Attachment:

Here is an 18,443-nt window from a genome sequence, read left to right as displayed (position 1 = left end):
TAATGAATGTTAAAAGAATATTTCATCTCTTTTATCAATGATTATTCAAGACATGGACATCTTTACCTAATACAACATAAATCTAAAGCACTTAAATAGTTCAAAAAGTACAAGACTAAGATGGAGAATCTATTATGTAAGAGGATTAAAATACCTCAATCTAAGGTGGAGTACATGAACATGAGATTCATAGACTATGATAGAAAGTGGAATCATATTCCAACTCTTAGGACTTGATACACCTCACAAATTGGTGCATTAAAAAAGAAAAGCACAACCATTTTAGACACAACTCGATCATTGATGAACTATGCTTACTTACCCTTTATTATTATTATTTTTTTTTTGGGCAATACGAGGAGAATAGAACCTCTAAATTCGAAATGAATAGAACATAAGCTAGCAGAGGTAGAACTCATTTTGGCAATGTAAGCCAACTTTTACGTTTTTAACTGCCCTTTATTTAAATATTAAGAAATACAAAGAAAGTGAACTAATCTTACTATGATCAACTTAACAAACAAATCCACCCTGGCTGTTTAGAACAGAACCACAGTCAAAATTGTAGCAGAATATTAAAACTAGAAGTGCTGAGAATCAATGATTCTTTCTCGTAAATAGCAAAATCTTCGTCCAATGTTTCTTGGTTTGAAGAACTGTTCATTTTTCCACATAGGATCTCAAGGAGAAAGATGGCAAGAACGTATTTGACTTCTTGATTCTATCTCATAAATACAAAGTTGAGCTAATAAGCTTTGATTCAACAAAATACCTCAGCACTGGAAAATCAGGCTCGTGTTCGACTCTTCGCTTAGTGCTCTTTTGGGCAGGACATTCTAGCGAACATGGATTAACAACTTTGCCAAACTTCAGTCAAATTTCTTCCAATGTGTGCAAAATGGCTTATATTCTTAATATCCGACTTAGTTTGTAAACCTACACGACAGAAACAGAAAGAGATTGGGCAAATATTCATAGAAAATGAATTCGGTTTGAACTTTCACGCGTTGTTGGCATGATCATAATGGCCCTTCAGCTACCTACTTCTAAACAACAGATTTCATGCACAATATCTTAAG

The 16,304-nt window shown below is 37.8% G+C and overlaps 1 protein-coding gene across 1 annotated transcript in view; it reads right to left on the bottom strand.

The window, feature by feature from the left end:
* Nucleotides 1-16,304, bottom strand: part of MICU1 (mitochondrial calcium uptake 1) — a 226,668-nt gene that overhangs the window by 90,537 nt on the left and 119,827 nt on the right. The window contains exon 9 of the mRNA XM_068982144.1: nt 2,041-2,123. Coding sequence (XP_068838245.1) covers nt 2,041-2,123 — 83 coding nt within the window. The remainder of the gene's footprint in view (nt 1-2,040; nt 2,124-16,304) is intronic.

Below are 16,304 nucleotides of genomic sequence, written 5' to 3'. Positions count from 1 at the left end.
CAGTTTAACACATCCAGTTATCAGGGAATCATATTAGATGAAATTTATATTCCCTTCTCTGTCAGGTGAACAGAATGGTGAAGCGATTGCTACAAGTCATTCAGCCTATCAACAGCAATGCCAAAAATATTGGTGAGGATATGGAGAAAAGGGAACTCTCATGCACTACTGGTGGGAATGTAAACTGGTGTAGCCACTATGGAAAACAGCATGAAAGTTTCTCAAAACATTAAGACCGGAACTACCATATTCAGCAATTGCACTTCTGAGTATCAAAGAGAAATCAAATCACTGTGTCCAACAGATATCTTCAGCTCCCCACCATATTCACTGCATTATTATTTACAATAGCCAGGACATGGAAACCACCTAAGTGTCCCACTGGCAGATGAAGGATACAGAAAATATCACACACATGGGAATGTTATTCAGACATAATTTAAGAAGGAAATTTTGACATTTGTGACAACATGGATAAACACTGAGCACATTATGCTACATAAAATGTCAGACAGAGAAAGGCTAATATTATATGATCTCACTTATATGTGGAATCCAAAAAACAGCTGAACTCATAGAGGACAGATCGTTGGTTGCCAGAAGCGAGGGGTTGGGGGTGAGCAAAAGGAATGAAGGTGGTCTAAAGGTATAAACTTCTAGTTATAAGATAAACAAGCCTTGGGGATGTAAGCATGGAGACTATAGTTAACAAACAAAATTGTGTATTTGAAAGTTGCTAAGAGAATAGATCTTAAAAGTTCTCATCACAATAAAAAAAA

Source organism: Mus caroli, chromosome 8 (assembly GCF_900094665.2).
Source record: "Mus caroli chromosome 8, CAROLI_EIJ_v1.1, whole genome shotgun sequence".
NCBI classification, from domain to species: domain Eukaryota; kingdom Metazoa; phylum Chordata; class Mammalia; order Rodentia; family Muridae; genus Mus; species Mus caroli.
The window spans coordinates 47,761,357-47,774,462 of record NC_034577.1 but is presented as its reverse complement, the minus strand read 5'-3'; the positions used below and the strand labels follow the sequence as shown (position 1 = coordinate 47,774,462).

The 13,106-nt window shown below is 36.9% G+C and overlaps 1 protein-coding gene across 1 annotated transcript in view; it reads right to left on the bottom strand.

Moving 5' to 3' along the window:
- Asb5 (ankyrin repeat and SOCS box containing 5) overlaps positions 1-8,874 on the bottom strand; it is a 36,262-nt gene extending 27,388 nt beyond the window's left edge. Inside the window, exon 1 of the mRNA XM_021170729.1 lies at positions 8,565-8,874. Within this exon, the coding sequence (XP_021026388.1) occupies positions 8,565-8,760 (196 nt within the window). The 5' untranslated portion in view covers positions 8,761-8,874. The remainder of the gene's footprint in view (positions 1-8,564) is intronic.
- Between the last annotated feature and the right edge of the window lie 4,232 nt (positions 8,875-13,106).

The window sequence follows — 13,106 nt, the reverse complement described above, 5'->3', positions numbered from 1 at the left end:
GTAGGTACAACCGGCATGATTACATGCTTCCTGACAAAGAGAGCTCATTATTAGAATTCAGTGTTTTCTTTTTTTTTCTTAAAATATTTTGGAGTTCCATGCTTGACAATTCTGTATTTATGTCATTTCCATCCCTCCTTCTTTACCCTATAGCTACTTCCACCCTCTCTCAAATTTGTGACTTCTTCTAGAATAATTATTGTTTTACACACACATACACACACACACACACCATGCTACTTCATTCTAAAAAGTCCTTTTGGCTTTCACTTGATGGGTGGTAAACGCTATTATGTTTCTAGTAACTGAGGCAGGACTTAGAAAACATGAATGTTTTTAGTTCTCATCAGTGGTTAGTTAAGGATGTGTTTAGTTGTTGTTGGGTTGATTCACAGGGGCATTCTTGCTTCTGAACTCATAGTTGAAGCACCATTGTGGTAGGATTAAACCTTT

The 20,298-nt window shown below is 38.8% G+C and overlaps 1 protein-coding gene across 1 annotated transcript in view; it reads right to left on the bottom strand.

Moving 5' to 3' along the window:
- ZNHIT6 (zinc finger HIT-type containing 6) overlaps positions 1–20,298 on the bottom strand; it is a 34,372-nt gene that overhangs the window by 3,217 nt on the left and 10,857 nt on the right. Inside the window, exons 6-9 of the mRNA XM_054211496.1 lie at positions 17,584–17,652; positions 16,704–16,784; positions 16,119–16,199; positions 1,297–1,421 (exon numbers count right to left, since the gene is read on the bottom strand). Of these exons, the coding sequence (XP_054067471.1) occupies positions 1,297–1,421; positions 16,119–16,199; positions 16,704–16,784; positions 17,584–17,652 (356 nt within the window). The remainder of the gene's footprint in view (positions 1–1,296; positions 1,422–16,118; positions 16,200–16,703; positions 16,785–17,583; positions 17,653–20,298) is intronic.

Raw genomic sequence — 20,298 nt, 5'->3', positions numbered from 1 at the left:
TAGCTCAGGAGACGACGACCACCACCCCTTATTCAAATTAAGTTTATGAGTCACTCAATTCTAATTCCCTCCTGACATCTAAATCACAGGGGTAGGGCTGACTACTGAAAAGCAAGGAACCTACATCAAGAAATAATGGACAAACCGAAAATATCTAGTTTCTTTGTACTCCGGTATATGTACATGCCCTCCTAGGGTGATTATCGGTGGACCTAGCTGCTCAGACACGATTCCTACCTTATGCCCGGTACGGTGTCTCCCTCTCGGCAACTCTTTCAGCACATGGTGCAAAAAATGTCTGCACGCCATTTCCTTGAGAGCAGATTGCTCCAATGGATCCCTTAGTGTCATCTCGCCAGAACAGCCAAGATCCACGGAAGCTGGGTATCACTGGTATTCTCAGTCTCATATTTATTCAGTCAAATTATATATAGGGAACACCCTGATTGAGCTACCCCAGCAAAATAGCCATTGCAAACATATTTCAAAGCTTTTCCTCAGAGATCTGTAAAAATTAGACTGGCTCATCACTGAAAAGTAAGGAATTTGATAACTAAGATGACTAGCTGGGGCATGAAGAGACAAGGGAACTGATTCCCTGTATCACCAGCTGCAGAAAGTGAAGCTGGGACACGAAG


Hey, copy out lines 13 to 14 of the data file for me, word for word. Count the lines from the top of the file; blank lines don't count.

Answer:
Moving 5' to 3' along the window:
- Asb5 (ankyrin repeat and SOCS box containing 5) overlaps positions 1-8,874 on the bottom strand; it is a 36,262-nt gene extending 27,388 nt beyond the window's left edge. Inside the window, exon 1 of the mRNA XM_021170729.1 lies at positions 8,565-8,874. Within this exon, the coding sequence (XP_021026388.1) occupies positions 8,565-8,760 (196 nt within the window). The 5' untranslated portion in view covers positions 8,761-8,874. The remainder of the gene's footprint in view (positions 1-8,564) is intronic.